Can a 403(b) Plan Merge with a 401(k) Plan?

John Carl

The ERISA consultants at the Learning Center Resource Desk, which is available through Columbia Threadneedle Investments, regularly receive calls from financial advisors on a broad array of technical topics related to IRAs and qualified retirement plans. A recent call with an advisor in New York is representative of a common inquiry regarding plans for tax-exempt entities. The advisor asked:

“I have a tax-exempt client that currently offers a 401(k) plan. The group is taking over another IRC Sec. 501(c)(3) tax-exempt entity that has a 403(b) plan. Can the acquiring entity merge the 403(b) plan into the 401(k) plan?”

No, generally the IRS does not allow mergers or transfers of assets between 403(b) and 401(k) plans [Treasury Regulation 1.403(b)-10(b)(1)(i)]. The IRS has stated in private letter rulings (PLRs) (e.g., PLR 200317022) that if a 403(b) plan is merged with a plan that is qualified under IRC Sec. 401(a), the assets of the 403(b) plan will be taxable to the employees.

One option would be to terminate the 403(b) plan, which would allow its participants to receive distributions (See the IRS’ Terminating a 403(b) Plan publication for more information).

The participants in the terminated 403(b) plan who receive eligible rollover distributions from the 403(b) plan would have the option to roll the amounts to the 401(k), provided the 401(k) plan permits rollover contributions (Revenue Ruling 2011-7 and IRS rollover chart.)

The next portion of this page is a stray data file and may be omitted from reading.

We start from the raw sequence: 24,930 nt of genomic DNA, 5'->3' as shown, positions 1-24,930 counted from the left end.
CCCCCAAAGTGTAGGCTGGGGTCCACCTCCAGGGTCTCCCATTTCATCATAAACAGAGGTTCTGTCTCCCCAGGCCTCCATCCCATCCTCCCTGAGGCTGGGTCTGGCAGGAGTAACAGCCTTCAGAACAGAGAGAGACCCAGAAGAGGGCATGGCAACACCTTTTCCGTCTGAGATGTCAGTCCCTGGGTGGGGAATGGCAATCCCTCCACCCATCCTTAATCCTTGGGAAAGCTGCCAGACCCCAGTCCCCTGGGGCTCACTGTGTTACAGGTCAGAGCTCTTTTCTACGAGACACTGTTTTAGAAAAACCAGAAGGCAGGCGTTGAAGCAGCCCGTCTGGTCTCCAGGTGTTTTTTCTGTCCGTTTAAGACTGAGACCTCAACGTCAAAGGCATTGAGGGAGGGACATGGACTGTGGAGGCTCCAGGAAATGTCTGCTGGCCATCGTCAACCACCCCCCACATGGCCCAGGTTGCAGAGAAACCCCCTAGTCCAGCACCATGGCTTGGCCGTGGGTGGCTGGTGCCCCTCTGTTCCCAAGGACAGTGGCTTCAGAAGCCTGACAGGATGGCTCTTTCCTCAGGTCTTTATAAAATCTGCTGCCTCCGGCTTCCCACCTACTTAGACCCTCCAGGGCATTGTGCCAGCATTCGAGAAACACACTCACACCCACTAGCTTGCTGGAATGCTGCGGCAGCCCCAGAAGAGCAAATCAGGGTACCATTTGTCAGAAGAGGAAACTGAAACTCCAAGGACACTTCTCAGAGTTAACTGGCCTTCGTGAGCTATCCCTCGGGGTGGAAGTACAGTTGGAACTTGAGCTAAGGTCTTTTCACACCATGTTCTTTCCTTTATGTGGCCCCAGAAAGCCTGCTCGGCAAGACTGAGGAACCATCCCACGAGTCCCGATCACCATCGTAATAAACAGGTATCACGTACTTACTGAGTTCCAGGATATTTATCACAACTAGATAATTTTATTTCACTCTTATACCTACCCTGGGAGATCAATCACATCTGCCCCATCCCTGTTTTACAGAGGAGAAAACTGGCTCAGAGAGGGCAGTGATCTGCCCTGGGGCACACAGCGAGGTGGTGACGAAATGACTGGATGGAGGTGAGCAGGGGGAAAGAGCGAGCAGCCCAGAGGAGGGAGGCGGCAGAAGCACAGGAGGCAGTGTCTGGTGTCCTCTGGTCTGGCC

Conclusion

IRC Sec. 501(c)(3) tax-exempt entities have the ability to maintain both 401(k) and 403(b) plans independently. The IRS does not allow a sponsor to merge the two plan types, however. A plan termination followed by participant rollovers may be a viable alternative to merging the plans.

The Learning Center Resource Desk is staffed by the Retirement Learning Center, LLC (RLC), a third-party industry consultant that is not affiliated with Columbia Threadneedle. Any information provided is for informational purposes only. It cannot be used for the purposes of avoiding penalties and taxes. Columbia Threadneedle does not provide tax or legal advice. Consumers consult with their tax advisor or attorney regarding their specific situation.

Information and opinions provided by third parties have been obtained from sources believed to be reliable, but accuracy and completeness cannot be guaranteed by Columbia Threadneedle.

Columbia Threadneedle Investments (Columbia Threadneedle) is the global brand name of the Columbia and Threadneedle group of companies.

©2017, Columbia Management Investment Advisers, LLC. Used with permission.

Add Your Comments

One Comment

  1. Caroline Burks
    Posted April 5, 2017 at 10:16 am | Permalink

    The only exception is for 401(a) and 403(b) church plans as a result of the PATH Act. See new 414(z) added by the PATH Act.

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